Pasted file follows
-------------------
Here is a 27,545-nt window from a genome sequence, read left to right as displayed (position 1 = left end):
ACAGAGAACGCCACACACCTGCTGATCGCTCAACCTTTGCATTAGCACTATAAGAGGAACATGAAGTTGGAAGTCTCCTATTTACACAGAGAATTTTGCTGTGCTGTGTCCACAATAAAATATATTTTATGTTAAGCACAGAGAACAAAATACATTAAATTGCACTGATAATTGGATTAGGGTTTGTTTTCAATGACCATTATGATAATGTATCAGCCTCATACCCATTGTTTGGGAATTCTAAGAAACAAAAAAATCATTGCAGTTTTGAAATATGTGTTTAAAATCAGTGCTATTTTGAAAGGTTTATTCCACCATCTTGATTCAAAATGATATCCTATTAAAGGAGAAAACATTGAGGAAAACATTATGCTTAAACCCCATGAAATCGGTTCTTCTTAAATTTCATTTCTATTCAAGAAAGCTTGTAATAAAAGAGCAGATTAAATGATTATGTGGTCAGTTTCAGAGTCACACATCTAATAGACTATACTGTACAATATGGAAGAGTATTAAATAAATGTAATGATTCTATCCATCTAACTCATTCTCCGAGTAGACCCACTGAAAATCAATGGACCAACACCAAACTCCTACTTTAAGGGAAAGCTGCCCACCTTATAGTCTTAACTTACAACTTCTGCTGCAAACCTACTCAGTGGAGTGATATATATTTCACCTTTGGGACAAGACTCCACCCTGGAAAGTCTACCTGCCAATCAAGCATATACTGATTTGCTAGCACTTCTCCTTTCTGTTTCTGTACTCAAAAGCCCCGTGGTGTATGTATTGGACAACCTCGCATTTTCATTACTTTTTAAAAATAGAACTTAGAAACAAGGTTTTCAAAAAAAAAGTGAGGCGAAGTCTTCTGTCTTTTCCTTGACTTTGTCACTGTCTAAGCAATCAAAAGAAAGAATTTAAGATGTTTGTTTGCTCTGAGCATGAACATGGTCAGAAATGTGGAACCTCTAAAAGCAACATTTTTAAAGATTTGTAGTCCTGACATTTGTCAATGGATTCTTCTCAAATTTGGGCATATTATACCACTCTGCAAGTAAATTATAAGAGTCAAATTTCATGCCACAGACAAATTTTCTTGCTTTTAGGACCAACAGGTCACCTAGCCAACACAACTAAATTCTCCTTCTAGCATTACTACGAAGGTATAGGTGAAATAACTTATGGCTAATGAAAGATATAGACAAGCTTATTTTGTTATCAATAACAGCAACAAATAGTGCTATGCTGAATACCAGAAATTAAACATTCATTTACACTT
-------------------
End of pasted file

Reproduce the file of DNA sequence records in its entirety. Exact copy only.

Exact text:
Here is a 27,545-nt window from a genome sequence, read left to right as displayed (position 1 = left end):
ACAGAGAACGCCACACACCTGCTGATCGCTCAACCTTTGCATTAGCACTATAAGAGGAACATGAAGTTGGAAGTCTCCTATTTACACAGAGAATTTTGCTGTGCTGTGTCCACAATAAAATATATTTTATGTTAAGCACAGAGAACAAAATACATTAAATTGCACTGATAATTGGATTAGGGTTTGTTTTCAATGACCATTATGATAATGTATCAGCCTCATACCCATTGTTTGGGAATTCTAAGAAACAAAAAAATCATTGCAGTTTTGAAATATGTGTTTAAAATCAGTGCTATTTTGAAAGGTTTATTCCACCATCTTGATTCAAAATGATATCCTATTAAAGGAGAAAACATTGAGGAAAACATTATGCTTAAACCCCATGAAATCGGTTCTTCTTAAATTTCATTTCTATTCAAGAAAGCTTGTAATAAAAGAGCAGATTAAATGATTATGTGGTCAGTTTCAGAGTCACACATCTAATAGACTATACTGTACAATATGGAAGAGTATTAAATAAATGTAATGATTCTATCCATCTAACTCATTCTCCGAGTAGACCCACTGAAAATCAATGGACCAACACCAAACTCCTACTTTAAGGGAAAGCTGCCCACCTTATAGTCTTAACTTACAACTTCTGCTGCAAACCTACTCAGTGGAGTGATATATATTTCACCTTTGGGACAAGACTCCACCCTGGAAAGTCTACCTGCCAATCAAGCATATACTGATTTGCTAGCACTTCTCCTTTCTGTTTCTGTACTCAAAAGCCCCGTGGTGTATGTATTGGACAACCTCGCATTTTCATTACTTTTTAAAAATAGAACTTAGAAACAAGGTTTTCAAAAAAAAAGTGAGGCGAAGTCTTCTGTCTTTTCCTTGACTTTGTCACTGTCTAAGCAATCAAAAGAAAGAATTTAAGATGTTTGTTTGCTCTGAGCATGAACATGGTCAGAAATGTGGAACCTCTAAAAGCAACATTTTTAAAGATTTGTAGTCCTGACATTTGTCAATGGATTCTTCTCAAATTTGGGCATATTATACCACTCTGCAAGTAAATTATAAGAGTCAAATTTCATGCCACAGACAAATTTTCTTGCTTTTAGGACCAACAGGTCACCTAGCCAACACAACTAAATTCTCCTTCTAGCATTACTACGAAGGTATAGGTGAAATAACTTATGGCTAATGAAAGATATAGACAAGCTTATTTTGTTATCAATAACAGCAACAAATAGTGCTATGCTGAATACCAGAAATTAAACATTCATTTACACTT